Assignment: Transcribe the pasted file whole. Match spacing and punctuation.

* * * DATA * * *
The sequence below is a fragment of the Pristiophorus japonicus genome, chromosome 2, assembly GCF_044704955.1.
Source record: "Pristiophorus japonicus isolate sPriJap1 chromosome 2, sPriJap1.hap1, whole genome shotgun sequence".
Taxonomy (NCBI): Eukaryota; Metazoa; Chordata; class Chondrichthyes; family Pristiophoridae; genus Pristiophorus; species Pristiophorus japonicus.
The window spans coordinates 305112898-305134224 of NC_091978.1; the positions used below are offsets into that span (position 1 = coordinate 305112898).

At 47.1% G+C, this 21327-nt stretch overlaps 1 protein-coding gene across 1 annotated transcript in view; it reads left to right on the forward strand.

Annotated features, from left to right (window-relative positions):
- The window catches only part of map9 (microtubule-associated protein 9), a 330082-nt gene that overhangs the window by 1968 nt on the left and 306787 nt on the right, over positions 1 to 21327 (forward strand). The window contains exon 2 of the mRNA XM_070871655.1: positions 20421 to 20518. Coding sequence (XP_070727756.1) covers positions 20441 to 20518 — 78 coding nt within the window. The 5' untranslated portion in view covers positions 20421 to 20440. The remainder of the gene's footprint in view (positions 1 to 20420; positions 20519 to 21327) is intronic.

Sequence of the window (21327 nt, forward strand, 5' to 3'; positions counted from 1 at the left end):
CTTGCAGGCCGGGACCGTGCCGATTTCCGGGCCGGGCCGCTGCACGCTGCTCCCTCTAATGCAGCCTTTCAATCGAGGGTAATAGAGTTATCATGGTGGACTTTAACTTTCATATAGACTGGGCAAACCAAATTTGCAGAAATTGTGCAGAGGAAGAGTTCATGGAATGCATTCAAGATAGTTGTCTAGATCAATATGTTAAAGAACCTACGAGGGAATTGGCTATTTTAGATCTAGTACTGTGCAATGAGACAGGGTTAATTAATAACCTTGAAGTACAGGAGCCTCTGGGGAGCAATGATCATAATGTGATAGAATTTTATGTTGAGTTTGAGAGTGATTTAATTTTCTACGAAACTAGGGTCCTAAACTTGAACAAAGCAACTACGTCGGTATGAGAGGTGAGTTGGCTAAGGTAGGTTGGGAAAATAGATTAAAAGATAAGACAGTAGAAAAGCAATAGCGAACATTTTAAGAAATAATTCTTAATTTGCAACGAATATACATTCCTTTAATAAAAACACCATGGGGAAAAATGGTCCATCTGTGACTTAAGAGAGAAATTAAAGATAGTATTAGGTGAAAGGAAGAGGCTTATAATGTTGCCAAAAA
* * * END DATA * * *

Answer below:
The sequence below is a fragment of the Pristiophorus japonicus genome, chromosome 2, assembly GCF_044704955.1.
Source record: "Pristiophorus japonicus isolate sPriJap1 chromosome 2, sPriJap1.hap1, whole genome shotgun sequence".
Taxonomy (NCBI): Eukaryota; Metazoa; Chordata; class Chondrichthyes; family Pristiophoridae; genus Pristiophorus; species Pristiophorus japonicus.
The window spans coordinates 305112898-305134224 of NC_091978.1; the positions used below are offsets into that span (position 1 = coordinate 305112898).

At 47.1% G+C, this 21327-nt stretch overlaps 1 protein-coding gene across 1 annotated transcript in view; it reads left to right on the forward strand.

Annotated features, from left to right (window-relative positions):
- The window catches only part of map9 (microtubule-associated protein 9), a 330082-nt gene that overhangs the window by 1968 nt on the left and 306787 nt on the right, over positions 1 to 21327 (forward strand). The window contains exon 2 of the mRNA XM_070871655.1: positions 20421 to 20518. Coding sequence (XP_070727756.1) covers positions 20441 to 20518 — 78 coding nt within the window. The 5' untranslated portion in view covers positions 20421 to 20440. The remainder of the gene's footprint in view (positions 1 to 20420; positions 20519 to 21327) is intronic.

Sequence of the window (21327 nt, forward strand, 5' to 3'; positions counted from 1 at the left end):
CTTGCAGGCCGGGACCGTGCCGATTTCCGGGCCGGGCCGCTGCACGCTGCTCCCTCTAATGCAGCCTTTCAATCGAGGGTAATAGAGTTATCATGGTGGACTTTAACTTTCATATAGACTGGGCAAACCAAATTTGCAGAAATTGTGCAGAGGAAGAGTTCATGGAATGCATTCAAGATAGTTGTCTAGATCAATATGTTAAAGAACCTACGAGGGAATTGGCTATTTTAGATCTAGTACTGTGCAATGAGACAGGGTTAATTAATAACCTTGAAGTACAGGAGCCTCTGGGGAGCAATGATCATAATGTGATAGAATTTTATGTTGAGTTTGAGAGTGATTTAATTTTCTACGAAACTAGGGTCCTAAACTTGAACAAAGCAACTACGTCGGTATGAGAGGTGAGTTGGCTAAGGTAGGTTGGGAAAATAGATTAAAAGATAAGACAGTAGAAAAGCAATAGCGAACATTTTAAGAAATAATTCTTAATTTGCAACGAATATACATTCCTTTAATAAAAACACCATGGGGAAAAATGGTCCATCTGTGACTTAAGAGAGAAATTAAAGATAGTATTAGGTGAAAGGAAGAGGCTTATAATGTTGCCAAAAA